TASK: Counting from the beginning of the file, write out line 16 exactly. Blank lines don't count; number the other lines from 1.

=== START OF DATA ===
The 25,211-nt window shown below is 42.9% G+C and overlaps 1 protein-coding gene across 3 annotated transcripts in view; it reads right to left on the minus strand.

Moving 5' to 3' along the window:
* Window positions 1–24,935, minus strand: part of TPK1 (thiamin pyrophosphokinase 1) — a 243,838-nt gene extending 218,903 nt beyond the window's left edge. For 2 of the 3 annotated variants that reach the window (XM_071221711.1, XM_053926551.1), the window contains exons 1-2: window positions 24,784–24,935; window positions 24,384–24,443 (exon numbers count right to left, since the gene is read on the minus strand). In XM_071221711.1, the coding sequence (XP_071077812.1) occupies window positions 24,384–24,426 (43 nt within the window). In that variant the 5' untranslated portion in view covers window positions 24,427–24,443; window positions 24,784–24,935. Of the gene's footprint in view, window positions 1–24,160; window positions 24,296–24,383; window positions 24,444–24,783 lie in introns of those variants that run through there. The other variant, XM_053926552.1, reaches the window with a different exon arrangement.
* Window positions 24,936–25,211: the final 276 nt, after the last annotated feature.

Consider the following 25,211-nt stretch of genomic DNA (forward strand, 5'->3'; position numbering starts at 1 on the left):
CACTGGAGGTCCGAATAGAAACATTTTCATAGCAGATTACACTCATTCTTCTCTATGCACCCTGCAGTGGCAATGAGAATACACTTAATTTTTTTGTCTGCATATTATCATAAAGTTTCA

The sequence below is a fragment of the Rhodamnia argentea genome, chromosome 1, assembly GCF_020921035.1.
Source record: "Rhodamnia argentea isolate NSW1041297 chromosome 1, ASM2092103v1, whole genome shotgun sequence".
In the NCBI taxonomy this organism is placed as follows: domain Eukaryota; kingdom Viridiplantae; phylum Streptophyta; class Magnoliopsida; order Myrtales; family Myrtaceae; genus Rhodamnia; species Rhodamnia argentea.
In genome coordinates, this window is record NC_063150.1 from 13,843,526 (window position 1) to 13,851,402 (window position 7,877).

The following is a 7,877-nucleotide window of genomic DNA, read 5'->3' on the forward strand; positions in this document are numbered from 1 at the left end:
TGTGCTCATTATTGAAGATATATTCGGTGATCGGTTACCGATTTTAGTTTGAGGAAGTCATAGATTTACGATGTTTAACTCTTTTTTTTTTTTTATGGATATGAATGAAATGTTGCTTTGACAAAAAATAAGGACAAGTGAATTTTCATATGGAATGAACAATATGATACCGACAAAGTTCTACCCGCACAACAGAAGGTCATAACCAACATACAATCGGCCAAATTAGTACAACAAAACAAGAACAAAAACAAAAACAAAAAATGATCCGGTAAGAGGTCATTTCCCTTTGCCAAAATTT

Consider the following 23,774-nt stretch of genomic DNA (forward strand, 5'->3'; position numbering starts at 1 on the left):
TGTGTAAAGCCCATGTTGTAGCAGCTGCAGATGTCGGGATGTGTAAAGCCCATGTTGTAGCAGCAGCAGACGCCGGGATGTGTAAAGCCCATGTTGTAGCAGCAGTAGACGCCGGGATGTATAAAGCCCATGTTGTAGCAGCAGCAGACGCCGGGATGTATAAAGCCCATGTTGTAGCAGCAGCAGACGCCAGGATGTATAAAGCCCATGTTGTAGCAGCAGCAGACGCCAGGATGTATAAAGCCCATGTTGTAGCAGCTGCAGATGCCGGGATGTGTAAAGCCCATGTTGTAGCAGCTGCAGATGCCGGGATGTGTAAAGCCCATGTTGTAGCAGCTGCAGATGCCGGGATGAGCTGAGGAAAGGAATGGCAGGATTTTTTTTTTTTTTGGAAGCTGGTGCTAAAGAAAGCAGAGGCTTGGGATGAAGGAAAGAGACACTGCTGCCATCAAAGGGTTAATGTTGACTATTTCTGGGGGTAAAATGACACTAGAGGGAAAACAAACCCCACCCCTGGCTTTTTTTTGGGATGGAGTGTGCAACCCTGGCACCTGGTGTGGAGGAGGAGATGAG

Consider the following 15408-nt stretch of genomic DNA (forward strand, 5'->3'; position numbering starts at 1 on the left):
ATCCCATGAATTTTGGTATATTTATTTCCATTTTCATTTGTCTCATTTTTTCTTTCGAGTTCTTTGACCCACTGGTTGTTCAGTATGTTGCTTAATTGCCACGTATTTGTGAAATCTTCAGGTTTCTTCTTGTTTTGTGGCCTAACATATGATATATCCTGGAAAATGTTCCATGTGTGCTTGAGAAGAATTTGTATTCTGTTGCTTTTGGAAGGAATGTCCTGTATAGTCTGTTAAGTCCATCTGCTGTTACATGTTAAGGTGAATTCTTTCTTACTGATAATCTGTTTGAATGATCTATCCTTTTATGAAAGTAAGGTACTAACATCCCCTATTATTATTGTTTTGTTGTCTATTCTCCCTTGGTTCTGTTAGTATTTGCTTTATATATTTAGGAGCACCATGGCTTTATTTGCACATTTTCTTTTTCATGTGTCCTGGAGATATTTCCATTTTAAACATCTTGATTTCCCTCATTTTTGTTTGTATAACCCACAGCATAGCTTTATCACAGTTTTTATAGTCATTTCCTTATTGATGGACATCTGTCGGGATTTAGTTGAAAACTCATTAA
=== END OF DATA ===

ATCCCATGAATTTTGGTATATTTATTTCCATTTTCATTTGTCTCATTTTTTCTTTCGAGTTCTTTGACCCACTGGTTGTTCAGTATGTTGCTTAATTGCCACGTATTTGTGAAATCTTCAGGTTTCTTCTTGTTTTGTGGCCTAACATATGATATATCCTGGAAAATGTTCCATGTGTGCTTGAGAAGAATTTGTATTCTGTTGCTTTTGGAAGGAATGTCCTGTATAGTCTGTTAAGTCCATCTGCTGTTACATGTTAAGGTGAATTCTTTCTTACTGATAATCTGTTTGAATGATCTATCCTTTTATGAAAGTAAGGTACTAACATCCCCTATTATTATTGTTTTGTTGTCTATTCTCCCTTGGTTCTGTTAGTATTTGCTTTATATATTTAGGAGCACCATGGCTTTATTTGCACATTTTCTTTTTCATGTGTCCTGGAGATATTTCCATTTTAAACATCTTGATTTCCCTCATTTTTGTTTGTATAACCCACAGCATAGCTTTATCACAGTTTTTATAGTCATTTCCTTATTGATGGACATCTGTCGGGATTTAGTTGAAAACTCATTAA